O jornal cultural, e gratuiro, Montreal Mirror publicou essa semana uma matéria sobre o jogo pervasivo Geocaching. Geocaching é jogado em todo o mundo onde os jogadores devem encontrar coisas – caches – a partir de dados de localização com GPS e outras dicas misteriosas. O mapa abaixo mostra os inúmeros caches aqui em Montreal.

Esses jogos, com o uso de mídias locativas, criam formas de espacialização, possibilitam novas cartografias mentais e produção de heterotopias (função dos lugares) e sociabilidade. Escrevi na introdução de um recente artigo (ainda no prelo):

“Pervasive Computer Games (PCGs) combine digital mobile technologies and location-based systems by creating an interface between electronic and physical spaces for playing. Our goal here is to show how the new digital mobile technologies produce spacialization, i.e., a social production of space, particularly with the PCG. Spatialization is achieved through the use of technology, sensors and digital mobile networks (smart phones, palms, GPS and AR devices, RFID chips and GSM / GPRS, Wi-Fi, Bluetooth, Radio), creating informational territories. Play is, at the same time, the way to use the space and to result in social appropriation of mobile technologies and networks. (…) The goal is to examine, based on the history of the PCG, the forms of spatialization created by the use of location-based services and location-based technologies. At the end of this chapter, I will analyze 73 PCGs (from 2000 to 2008) to identify the forms of spatialization. We will see that the PCG uses informational territories to produce two temporary heterotopias: 1) the use of physical space for the game (hunt and chase are the majority), and 2) the relationship between physical space and space electronics (LB games are hegemonic).”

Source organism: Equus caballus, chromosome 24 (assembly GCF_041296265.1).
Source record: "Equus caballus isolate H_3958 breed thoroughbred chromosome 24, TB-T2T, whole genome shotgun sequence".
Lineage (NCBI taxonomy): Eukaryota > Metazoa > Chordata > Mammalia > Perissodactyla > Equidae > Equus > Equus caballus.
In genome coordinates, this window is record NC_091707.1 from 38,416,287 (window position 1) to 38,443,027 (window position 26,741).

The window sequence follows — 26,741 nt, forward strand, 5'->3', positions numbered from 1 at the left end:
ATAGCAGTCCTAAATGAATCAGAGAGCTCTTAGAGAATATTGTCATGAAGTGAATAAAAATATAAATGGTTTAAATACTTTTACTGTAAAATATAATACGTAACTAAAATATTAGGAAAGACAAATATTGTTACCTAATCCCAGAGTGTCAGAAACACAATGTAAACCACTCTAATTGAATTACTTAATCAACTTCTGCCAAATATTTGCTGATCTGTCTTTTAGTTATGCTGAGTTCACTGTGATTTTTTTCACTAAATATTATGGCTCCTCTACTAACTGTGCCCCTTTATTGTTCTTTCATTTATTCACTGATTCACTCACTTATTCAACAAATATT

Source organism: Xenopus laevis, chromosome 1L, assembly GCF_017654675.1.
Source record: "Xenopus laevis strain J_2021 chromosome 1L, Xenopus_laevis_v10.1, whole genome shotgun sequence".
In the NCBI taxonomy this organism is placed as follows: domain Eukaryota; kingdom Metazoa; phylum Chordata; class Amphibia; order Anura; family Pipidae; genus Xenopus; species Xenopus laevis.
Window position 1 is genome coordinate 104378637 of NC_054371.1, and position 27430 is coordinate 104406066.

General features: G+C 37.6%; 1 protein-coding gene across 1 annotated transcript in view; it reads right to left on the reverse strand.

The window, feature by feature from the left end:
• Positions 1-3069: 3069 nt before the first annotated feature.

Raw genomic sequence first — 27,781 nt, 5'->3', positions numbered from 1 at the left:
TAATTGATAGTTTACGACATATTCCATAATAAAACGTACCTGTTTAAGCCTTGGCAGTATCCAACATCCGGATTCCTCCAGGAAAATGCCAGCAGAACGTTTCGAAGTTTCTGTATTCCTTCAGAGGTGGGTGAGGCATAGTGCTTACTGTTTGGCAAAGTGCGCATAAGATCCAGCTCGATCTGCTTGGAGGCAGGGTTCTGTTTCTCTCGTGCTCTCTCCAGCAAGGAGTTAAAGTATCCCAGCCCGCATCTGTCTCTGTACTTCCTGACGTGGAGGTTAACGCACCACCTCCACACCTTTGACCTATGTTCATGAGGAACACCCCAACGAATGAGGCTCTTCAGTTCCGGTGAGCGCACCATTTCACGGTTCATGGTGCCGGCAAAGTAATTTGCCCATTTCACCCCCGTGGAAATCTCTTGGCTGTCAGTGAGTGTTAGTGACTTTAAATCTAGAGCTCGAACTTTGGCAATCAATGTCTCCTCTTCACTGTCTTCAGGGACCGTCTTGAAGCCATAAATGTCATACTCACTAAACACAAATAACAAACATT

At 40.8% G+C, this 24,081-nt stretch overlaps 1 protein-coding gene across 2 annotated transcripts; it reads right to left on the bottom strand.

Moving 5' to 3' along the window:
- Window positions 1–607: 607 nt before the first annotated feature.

Vejamos, por exemplo, como, segundo jogadores entrevistados na matéria do Mirror, esse jogo produz espacialização:

“I’ve discovered parks I never knew existed in my own neighbourhood because of geocaching,” says Jason Nadeau, aka DigitalMind. “I’ve met new friends through geocaching and even found neighbours who do it.”

“When visiting, players receive the coordinates and usually a clue as to where to look. GPS devices are precise, but even the correct destination covers a few square metres. “Once you get around 20 metres to the cache, you need to look with your eyes, not your GPS,” says André Vandal, aka AV Design, who previously was a director of Geocaching Quebec and designed the organization’s geocoin memento. “In the forest, it’s easier because no one is ever going to find it accidentally, but in the city, it can’t be much bigger than a 35mm film container. You have to look in places where the cache can be hidden all year round.”